Silence implies absence of guilt. Bali is the ceremony wherein the presiding deities of the planets graha are invoked and placated in order to ward off their evil influences. The belief in the good and evil influence of the planets according to the time and place of one's birth is quite widespread in Sri Lanka. The first thing done at the birth of a child is to cast the horoscope, which has to be consulted subsequently at all the important events of his or her life. When a calamity like a serious illness comes upon such a person, the horoscope would inevitably be consulted, and if the person is under a bad planetary influence, the astrologer would recommend some kind of propitiatory ritual.

This could be a minor one like the lime-cutting ritual dehi-kapima [20] or a major one like a bali ceremony, depending on the seriousness of the case. If it is a bali ceremony, he might also recommend the specific kind of bali suitable for the occasion. The term bali signifies both the ritual in general and also the clay representations of the planetary deities which are made in relief on frameworks of bamboo and painted in appropriate colors.

The ritual consists of dancing and drumming in front of the bali figures by the bali artist bali-adura , who continuously recites propitiatory stanzas calling for protection and redress. The patient aturaya sits by the side of the bali figures. The bali artist is helped by a number of assistants working under him. The knowledge and art of performing the ritual are handed down in traditional families.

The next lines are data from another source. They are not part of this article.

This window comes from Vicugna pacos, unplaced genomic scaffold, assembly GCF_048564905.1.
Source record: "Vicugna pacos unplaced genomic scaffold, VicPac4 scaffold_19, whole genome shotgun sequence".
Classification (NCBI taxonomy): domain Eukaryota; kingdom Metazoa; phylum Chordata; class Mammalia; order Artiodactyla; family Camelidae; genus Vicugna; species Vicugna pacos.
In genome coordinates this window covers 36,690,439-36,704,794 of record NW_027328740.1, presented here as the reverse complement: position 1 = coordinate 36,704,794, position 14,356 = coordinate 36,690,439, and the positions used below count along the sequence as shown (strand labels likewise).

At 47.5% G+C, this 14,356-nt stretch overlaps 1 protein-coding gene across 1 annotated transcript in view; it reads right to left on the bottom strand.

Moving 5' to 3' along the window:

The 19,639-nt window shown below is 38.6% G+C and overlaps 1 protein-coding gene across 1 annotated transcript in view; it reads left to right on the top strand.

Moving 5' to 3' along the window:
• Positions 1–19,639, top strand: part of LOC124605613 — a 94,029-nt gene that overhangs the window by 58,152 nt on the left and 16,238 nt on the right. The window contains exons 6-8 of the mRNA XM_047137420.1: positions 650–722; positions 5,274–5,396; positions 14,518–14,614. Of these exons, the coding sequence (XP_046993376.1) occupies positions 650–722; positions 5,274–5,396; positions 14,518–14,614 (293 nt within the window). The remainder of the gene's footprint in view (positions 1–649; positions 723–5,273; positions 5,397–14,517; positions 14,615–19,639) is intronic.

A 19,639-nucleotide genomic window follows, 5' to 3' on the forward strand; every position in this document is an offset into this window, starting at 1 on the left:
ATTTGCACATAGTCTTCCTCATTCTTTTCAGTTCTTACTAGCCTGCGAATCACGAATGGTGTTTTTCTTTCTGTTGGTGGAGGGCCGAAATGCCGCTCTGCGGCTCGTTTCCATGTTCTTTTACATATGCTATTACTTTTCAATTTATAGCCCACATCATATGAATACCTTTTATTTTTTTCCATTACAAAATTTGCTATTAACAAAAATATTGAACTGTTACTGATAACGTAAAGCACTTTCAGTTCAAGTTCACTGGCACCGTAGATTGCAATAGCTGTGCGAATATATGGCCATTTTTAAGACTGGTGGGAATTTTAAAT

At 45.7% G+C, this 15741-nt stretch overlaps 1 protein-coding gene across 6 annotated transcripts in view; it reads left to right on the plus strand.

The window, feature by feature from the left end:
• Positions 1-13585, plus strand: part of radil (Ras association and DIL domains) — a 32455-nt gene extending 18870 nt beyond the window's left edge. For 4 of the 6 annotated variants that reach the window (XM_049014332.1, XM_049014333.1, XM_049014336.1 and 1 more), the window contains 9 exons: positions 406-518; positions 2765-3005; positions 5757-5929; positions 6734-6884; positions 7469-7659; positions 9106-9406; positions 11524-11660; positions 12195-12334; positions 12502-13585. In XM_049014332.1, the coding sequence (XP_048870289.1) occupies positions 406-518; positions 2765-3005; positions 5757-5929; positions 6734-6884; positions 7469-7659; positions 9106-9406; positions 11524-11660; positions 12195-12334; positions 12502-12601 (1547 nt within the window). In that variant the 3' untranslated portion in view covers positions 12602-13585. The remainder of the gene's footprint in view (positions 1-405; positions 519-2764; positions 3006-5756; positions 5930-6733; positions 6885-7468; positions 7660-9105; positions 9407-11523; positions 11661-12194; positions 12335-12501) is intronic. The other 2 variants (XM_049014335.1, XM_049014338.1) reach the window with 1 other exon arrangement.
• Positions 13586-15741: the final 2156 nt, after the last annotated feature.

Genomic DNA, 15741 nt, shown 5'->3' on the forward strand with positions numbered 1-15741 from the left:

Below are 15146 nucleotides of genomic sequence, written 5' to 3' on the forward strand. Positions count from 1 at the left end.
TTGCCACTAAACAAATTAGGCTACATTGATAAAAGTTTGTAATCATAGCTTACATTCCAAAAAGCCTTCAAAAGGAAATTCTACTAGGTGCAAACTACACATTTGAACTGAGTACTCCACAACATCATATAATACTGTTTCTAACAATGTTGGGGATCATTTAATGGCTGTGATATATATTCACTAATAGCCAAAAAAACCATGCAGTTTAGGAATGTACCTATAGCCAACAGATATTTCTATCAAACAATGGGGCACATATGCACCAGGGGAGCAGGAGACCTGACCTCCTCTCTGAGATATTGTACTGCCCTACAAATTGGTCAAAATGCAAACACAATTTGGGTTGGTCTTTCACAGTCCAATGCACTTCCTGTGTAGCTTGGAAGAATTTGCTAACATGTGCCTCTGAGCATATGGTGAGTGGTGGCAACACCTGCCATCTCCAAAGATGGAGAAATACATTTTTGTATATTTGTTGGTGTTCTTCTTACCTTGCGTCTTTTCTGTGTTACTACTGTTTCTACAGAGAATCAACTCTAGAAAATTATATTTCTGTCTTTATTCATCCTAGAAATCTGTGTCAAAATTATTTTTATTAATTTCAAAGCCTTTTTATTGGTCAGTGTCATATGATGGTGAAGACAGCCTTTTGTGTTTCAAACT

The retentive power of these artists is remarkable, for they can continue to recite the appropriate formulas and verses from memory for days. The bali ceremony is a mixture of Buddhism and folk religion. This cult of the planets and the allied deities has become an important element in the popular living Buddhism of the island.

The origins of this type of bali ritual have to be traced to the Kotte Period of the 15th and 16th centuries, when it was introduced into the island from South India by some Hindu brahmans from that region. However, mainly owing to the efforts of the celebrated Buddhist monk of the period, Ven. Vidagama Maitreya Thera, this ritual was recast with a Buddhist significance, both in form and content, in that all the verses and formulas used in the ritual are those extolling the virtues of the Triple Gem — the Buddha, Dhamma, and Sangha — and of the Buddhist deities.

It is these spiritual qualities that are invoked to bring redress. The entire ritual is thus made subservient to Buddhism. The ceremony begins after paying homage to the Buddha, the Dhamma, and the Sangha. Even during the course of the ceremony this homage is paid at important junctures.